Methamphetamine Laboratories
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Meth Labs

Sites that produce methamphetamine may be called meth labs, but they bear little resemblance to legitimate pharmacological laboratories. The Drug Enforcement Administration (DEA) defines a clandestine laboratory (a.k.a. "meth labs") as “an illicit operation consisting of a sufficient combination of apparatus and chemicals that either has been or could be used in the manufacture or synthesis of controlled substances.” In meth labs, the “cook” often handles ignitable, corrosive, reactive, and toxic chemicals in the presence of an open flame or heat source. Some of these substances are extremely harmful or lethal when inhaled or touched; others react violently when they are heated, immersed in water, exposed to air, or combined. Although clandestine meth labs use a number of manufacturing methods, all produce volatile chemicals and toxic vapors that present significant health and safety hazards to the meth cook, children, and others who enter the site, including law enforcement personnel and other members of the response team. People in the surrounding community also may be at risk. The long-term effects of exposure to some of these substances have not been established. However, many of these chemicals are known to damage vital body organs or to cause cancer and other adverse health conditions.

Illegal meth labs can be set up wherever activities may be hidden from view, often in locations that are especially dangerous to children, such as sleeping areas, eating areas where food is also stored and prepared, and garages. These makeshift meth labs and their dangerous components (for example, chemical containers and electrical wiring) have been discovered in vehicles of all types, hotel and motel rooms, storage lockers and units, mobile homes and surrounding areas, apartments, ranches, houses, campgrounds, rural and urban rental properties with absentee landlords, abandoned dumps, restrooms, houseboats, and other locations. Meth can be produced in as few as 6 to 8 hours using apparatus and cookware that can be dismantled rapidly and stored or relocated to avoid detection.

What to do if you suspect meth labs are located near you...

Do not enter a site that you think may be used for cooking meth. Meth labs present extreme dangers from explosions and exposure to hazardous chemicals. Breathing the fumes, and handling substances, can cause injury and even death.Meth labs are considered hazardous waste sites and should only be entered by trained and equipped professionals. Never handle materials you suspect were used for making meth, such as contaminated glassware and needles. Skin contact can result in burns or poisoning. Handling items can also cause some of the chemicals to explode on contact with water or air. Consider that when professionals respond to a meth lab, they do not enter the building until they have put on chemically resistant suits and boots, special gloves and respirators.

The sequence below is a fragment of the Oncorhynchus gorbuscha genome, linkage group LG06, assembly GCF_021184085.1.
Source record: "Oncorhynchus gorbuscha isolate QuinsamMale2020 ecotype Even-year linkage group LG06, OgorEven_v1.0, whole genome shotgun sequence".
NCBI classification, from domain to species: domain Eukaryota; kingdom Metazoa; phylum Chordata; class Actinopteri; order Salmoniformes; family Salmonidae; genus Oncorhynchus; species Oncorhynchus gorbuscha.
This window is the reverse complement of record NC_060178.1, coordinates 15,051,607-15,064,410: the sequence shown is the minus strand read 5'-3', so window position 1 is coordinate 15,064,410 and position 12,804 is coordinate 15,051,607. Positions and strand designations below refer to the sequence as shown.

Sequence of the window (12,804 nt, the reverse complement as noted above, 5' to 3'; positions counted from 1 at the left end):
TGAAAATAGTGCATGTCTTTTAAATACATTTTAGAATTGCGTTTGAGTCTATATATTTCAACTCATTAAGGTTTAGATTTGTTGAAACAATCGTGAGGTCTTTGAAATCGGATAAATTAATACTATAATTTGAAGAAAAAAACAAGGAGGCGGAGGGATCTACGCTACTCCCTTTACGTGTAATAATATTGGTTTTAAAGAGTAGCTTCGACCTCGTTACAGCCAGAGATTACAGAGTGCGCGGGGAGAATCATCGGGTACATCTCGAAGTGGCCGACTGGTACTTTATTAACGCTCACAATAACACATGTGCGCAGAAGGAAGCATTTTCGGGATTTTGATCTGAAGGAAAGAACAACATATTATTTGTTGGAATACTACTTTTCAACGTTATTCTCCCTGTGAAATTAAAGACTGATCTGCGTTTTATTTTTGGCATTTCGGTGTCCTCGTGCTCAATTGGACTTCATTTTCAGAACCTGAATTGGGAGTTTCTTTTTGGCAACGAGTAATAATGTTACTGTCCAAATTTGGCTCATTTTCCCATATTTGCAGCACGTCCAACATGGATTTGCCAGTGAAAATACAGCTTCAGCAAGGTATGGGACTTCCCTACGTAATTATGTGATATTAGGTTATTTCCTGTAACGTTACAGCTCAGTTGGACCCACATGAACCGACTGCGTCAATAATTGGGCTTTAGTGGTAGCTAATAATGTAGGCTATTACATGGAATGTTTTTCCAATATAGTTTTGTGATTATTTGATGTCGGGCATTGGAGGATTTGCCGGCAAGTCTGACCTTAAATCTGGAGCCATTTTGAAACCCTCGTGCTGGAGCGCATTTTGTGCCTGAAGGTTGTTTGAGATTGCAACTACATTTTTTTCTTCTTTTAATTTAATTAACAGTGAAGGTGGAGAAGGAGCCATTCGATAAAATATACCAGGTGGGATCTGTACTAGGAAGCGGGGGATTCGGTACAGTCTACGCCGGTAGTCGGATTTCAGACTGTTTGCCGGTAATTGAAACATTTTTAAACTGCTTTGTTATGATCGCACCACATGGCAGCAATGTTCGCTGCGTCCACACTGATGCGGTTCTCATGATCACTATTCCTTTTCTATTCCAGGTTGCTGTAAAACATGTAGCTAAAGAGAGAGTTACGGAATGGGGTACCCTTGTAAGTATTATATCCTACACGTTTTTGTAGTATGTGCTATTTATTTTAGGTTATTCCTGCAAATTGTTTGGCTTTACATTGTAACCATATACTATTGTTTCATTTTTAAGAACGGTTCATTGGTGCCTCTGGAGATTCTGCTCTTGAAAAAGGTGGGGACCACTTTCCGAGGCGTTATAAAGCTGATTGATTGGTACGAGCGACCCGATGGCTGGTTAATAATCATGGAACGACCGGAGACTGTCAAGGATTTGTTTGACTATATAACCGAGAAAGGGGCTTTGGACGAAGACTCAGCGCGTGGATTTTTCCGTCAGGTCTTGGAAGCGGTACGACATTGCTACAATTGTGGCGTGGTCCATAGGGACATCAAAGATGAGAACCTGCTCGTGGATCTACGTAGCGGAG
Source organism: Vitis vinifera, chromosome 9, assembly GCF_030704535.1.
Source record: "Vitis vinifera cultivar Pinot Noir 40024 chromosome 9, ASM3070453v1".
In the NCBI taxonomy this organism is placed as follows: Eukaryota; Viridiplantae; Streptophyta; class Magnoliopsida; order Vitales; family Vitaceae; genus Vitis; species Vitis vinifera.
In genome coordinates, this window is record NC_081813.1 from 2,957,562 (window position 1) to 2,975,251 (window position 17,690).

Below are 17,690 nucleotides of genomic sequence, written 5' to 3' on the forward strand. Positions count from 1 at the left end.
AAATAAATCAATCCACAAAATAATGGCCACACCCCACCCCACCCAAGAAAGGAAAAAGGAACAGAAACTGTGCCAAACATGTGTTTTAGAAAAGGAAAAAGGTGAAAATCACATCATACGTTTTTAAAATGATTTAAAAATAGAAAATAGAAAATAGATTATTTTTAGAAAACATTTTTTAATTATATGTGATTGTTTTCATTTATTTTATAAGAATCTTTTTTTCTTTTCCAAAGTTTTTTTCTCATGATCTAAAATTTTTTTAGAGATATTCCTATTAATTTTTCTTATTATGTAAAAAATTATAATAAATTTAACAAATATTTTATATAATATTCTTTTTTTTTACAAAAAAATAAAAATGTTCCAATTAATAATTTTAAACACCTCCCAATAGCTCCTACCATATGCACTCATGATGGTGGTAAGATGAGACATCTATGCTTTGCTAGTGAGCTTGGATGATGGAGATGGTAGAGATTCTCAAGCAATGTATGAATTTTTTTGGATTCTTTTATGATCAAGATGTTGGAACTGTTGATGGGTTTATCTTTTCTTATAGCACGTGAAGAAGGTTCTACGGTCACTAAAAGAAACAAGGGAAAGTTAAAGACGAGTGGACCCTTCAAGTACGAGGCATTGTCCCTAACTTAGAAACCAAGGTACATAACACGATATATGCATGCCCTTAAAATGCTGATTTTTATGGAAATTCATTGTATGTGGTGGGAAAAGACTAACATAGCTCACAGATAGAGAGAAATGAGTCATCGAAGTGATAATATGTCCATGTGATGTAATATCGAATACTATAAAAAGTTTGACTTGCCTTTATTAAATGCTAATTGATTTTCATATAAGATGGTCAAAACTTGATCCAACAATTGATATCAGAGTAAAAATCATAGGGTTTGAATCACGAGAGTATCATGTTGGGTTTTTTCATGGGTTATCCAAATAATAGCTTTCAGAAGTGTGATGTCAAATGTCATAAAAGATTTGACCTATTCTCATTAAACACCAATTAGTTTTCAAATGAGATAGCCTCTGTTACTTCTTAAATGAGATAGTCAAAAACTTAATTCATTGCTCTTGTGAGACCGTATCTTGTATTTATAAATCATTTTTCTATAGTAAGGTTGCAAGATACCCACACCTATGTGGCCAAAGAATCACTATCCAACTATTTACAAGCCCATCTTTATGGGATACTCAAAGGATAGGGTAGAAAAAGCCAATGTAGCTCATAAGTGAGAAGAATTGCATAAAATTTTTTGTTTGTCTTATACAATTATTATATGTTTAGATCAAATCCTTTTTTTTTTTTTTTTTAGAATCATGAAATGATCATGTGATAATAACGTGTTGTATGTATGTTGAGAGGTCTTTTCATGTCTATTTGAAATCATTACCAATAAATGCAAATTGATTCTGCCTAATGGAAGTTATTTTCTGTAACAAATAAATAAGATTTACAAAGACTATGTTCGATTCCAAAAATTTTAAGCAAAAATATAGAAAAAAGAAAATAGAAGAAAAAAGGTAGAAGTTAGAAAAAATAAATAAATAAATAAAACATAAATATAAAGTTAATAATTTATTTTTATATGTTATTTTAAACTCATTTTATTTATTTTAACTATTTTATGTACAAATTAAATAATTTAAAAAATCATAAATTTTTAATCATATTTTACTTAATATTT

Here are some things to look for in identifying meth labs:

  • Unusual, strong odors (like cat urine, ether, ammonia, acetone or other chemicals).
  • Residences with windows blacked out.
  • Renters who pay their landlords in cash. (Most drug dealers trade exclusively in cash.)
  • Lots of traffic - people coming and going at unusual times. There may be little traffic during the day, but at night the activity increases dramatically.
  • Excessive trash including large amounts of items such as: antifreeze containers, lantern fuel cans, red chemically stained coffee filters, drain cleaner and duct tape.
  • Unusual amounts of clear glass containers being brought into the home.
  • Windows blacked out or covered by aluminum foil, plywood, sheets, blankets, etc.
  • Secretive / protective area surrounding the residence (like video cameras, alarm systems, guard dogs, reinforced doors, electrified fencing).
  • Persons exiting the structure to smoke
  • Little traffic during the day, but high traffic at late hours; including different vehicles arriving and staying for short periods of time.
  • Little or no mail, furniture, visible trash and no newspaper delivery.

The presence of the following items could indicate the existence of meth labs:

  • Alcohol
  • Ether
  • Benzene
  • Toluene/Paint Thinner
  • Freon
  • Acetone
  • Chloroform
  • Camp Stove Fuel/Coleman Fuel
  • Starting Fluid
  • Anhydrous Ammonia
  • White Gasoline
  • Phenyl-2-Propane
  • Phenylacetone
  • Phenylpropanolamine
  • Iodine Crystals
  • Red Phosphorous
  • Black Iodine
  • Lye (Red Devil Lye)
  • Drano
  • Muriatic/Hydrochloric Acid
  • Battery Acid/Sulfuric Acid
  • Epsom Salts
  • Batteries/Lithium
  • Sodium Metal
  • Wooden Matches
  • Propane Cylinders
  • Hot Plates
  • Ephedrine (over-the-counter)
  • Cold Tablets
  • Bronchodialators
  • Energy Boosters
  • Rock Salt
  • Diet Aids

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